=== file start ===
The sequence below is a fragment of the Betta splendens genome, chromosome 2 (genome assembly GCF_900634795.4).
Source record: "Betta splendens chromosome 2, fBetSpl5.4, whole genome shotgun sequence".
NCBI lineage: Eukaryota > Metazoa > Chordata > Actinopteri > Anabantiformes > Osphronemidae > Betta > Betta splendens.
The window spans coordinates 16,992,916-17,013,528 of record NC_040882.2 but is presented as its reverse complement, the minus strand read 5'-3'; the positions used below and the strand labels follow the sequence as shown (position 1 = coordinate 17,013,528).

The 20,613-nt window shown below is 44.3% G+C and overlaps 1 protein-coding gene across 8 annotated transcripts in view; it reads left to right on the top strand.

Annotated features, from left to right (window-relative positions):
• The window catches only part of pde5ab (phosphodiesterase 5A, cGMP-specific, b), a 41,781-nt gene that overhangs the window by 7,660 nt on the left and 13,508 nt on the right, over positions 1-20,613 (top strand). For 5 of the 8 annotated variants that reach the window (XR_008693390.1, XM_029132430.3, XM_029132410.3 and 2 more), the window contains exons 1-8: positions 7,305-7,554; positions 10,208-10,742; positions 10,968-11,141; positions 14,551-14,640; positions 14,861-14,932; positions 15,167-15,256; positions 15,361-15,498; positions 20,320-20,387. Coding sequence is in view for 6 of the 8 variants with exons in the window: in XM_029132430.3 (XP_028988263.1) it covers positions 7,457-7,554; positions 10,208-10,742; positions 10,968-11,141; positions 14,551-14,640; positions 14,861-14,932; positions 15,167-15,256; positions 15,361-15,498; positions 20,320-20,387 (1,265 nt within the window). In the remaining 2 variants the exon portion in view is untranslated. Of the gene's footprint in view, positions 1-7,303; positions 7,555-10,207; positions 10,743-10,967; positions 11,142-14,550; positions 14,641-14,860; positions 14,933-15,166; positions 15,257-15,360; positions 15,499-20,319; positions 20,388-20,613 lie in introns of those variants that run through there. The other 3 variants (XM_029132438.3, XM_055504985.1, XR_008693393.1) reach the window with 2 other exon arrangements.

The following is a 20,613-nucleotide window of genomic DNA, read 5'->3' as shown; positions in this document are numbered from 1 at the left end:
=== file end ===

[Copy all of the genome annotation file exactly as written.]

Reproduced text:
The sequence below is a fragment of the Betta splendens genome, chromosome 2 (genome assembly GCF_900634795.4).
Source record: "Betta splendens chromosome 2, fBetSpl5.4, whole genome shotgun sequence".
NCBI lineage: Eukaryota > Metazoa > Chordata > Actinopteri > Anabantiformes > Osphronemidae > Betta > Betta splendens.
The window spans coordinates 16,992,916-17,013,528 of record NC_040882.2 but is presented as its reverse complement, the minus strand read 5'-3'; the positions used below and the strand labels follow the sequence as shown (position 1 = coordinate 17,013,528).

The 20,613-nt window shown below is 44.3% G+C and overlaps 1 protein-coding gene across 8 annotated transcripts in view; it reads left to right on the top strand.

Annotated features, from left to right (window-relative positions):
• The window catches only part of pde5ab (phosphodiesterase 5A, cGMP-specific, b), a 41,781-nt gene that overhangs the window by 7,660 nt on the left and 13,508 nt on the right, over positions 1-20,613 (top strand). For 5 of the 8 annotated variants that reach the window (XR_008693390.1, XM_029132430.3, XM_029132410.3 and 2 more), the window contains exons 1-8: positions 7,305-7,554; positions 10,208-10,742; positions 10,968-11,141; positions 14,551-14,640; positions 14,861-14,932; positions 15,167-15,256; positions 15,361-15,498; positions 20,320-20,387. Coding sequence is in view for 6 of the 8 variants with exons in the window: in XM_029132430.3 (XP_028988263.1) it covers positions 7,457-7,554; positions 10,208-10,742; positions 10,968-11,141; positions 14,551-14,640; positions 14,861-14,932; positions 15,167-15,256; positions 15,361-15,498; positions 20,320-20,387 (1,265 nt within the window). In the remaining 2 variants the exon portion in view is untranslated. Of the gene's footprint in view, positions 1-7,303; positions 7,555-10,207; positions 10,743-10,967; positions 11,142-14,550; positions 14,641-14,860; positions 14,933-15,166; positions 15,257-15,360; positions 15,499-20,319; positions 20,388-20,613 lie in introns of those variants that run through there. The other 3 variants (XM_029132438.3, XM_055504985.1, XR_008693393.1) reach the window with 2 other exon arrangements.

The following is a 20,613-nucleotide window of genomic DNA, read 5'->3' as shown; positions in this document are numbered from 1 at the left end: